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  • New York City Horror Film Festival ’15 Preview: Shant Hamassian’s “NIGHT OF THE SLASHER”

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    With opening night only one week away, excitement has been building for the upcoming 13th annual New York City Horror Film Festival. And while the full line-up features some exciting fright fare, including MOST LIKELY TO DIE, #HORROR and MODEL HUNGER, FANGORIA had a chance to preview one of the most buzzworthy short films playing at the festival: Shant Hamassian’s NIGHT OF THE SLASHER.

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  • The Dreadful Ten: Top 10 Underrated Horror Sequels!

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    At this point in the genre, sequels and horror are nearly synonymous in nature. Hell, there’s nary a horror parody, spoof or send-up that doesn’t exploit that the myriad horror sequels from throughout time. Yet due to the reactionary nature of many horror fans, there’s many horror sequels that unjustly get labeled as the genre’s black sheep for one reason or another. So for this week’s Dreadful Ten, FANGORIA has decided to give credit to ten horror sequels that are much better than their reputation lets on!

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  • Exclusive Clip: Mexican Macabre in Anthology Flick “MEXICO BARBARO”

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    As money for independent filmmaking dwindles in light of the problematic VOD market, more producers and filmmakers are turning to anthology filmmaking to get their visceral visions out into the world. However, while some of these anthologies follow a thematic similarity or shared location, others share an entire culture to inspire their terror tales, such as Dark Sky Films’ MEXICO BARBARO. And with the film now out for the world to see, FANGORIA has an exclusive clip to share from the fright film, which includes segments from Mexican filmmakers Jorge Michel Grau (WE ARE WHAT WE ARE 2010), Isaac Eszeban (THE INCIDENT), Gigi Saul Guerrero (EL GIGANTE), acclaimed sound designer Lex Ortega and more!

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  • FANGO Flashback: “NINJA III: THE DOMINATION”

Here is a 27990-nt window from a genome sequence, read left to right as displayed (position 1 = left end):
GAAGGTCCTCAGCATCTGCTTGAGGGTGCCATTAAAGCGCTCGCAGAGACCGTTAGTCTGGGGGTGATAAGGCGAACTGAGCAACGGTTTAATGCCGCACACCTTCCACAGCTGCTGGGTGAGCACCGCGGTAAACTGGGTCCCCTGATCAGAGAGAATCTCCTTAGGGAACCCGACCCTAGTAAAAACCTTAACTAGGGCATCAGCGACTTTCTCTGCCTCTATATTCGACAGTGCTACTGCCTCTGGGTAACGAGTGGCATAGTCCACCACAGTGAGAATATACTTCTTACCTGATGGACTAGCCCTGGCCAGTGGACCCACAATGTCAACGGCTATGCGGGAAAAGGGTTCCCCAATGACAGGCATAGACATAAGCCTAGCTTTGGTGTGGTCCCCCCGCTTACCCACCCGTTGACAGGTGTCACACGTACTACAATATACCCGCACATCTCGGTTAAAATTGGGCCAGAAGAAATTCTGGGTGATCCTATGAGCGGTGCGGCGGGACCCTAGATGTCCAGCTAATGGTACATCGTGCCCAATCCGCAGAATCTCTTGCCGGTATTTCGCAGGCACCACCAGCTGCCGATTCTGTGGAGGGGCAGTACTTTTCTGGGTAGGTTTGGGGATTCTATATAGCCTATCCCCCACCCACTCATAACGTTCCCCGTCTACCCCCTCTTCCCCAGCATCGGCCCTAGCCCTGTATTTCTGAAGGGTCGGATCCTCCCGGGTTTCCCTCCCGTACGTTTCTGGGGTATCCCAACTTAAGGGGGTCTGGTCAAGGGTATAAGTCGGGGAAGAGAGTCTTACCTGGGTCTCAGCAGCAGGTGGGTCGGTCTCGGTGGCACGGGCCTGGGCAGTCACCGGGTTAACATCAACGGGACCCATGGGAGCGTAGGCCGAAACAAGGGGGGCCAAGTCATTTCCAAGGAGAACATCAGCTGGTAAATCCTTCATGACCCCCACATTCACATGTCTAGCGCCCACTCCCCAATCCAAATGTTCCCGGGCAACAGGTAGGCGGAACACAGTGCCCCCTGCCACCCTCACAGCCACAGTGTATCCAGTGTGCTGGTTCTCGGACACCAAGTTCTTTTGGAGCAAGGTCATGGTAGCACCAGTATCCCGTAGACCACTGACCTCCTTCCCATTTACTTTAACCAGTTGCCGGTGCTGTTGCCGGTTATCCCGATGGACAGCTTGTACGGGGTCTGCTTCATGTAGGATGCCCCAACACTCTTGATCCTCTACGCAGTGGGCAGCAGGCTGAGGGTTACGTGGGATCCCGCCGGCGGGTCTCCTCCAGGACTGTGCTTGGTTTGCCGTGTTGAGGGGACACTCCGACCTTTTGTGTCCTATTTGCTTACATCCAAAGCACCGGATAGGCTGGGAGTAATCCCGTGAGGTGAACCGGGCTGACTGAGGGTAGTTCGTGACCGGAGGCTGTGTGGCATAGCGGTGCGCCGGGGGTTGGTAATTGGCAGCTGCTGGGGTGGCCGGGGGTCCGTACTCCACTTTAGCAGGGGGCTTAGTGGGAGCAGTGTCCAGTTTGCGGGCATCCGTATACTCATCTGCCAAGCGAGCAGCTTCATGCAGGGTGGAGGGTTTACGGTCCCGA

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    As anyone familiar with the frequently over-the-top production house can tell you, The Cannon Group didn’t make the kind of films one forgets easily. In fact, with titles like 10 TO MIDNIGHT, SCHIZOID, THE COMPANY OF WOLVES and a trio of Tobe Hooper films (LIFEFORCE, INVADERS FROM MARS and THE TEXAS CHAINSAW MASSACRE 2) under their belt, Cannon gave the horror genre some of the sleaziest, bloodiest, and most imaginative fare throughout the ‘80s. Yet nothing quite married the best, worst and craziest elements of The Cannon Group than NINJA III: THE DOMINATION, a horror-action odyssey that takes the possession subgenre into jaw-dropping insanity.

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  • “MORTAL REMAINS” (Film Review)

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    Contrary to popular opinion, the term “low-fi” should never directly be synonymous with “low quality.” Whether it’s the means of a the filmmaker or simply the scope of the narrative that best suits the low-fi nature of the project, just because a project doesn’t have the glitz and finesse of a studio production doesn’t disqualify the film as “less than.” And if one needs any proof of this, they not need look any further than Christian Stavrakis & Mark Ricche’s MORTAL REMAINS, which excellently uses its independent means to build a believable mythos around a dangerous fictional figurehead.

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  • NYC! Win free tickets to Bernard Rose’s “FRANKENSTEIN” and “PAPERHOUSE” this week at Scary Movies!

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    CANDYMAN director Bernard Rose is coming to New York City to host screenings of his new version of FRANKENSTEIN and his little-seen nightmare thriller PAPERHOUSE on Thursday night as part of the Film Society of Lincoln Center’s Scary Movies series, and we’ve got some more free tickets to give away!

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  • Stream to Scream: “FRANKENHOOKER”

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    From what this writer hears and sees on a daily basis, many horror fans are turned off by what is being offered in the wave of modern macabre cinema these days. And while those fans might be a little dramatic and potentially a little blind to the excellent output on the independent level, this writer can agree that, in most cases, horror filmmakers just don’t make ‘em like they used to. Case in point: FRANKENHOOKER, the type of film that is both equally absurd and astonishing yet would never, ever be produced today.

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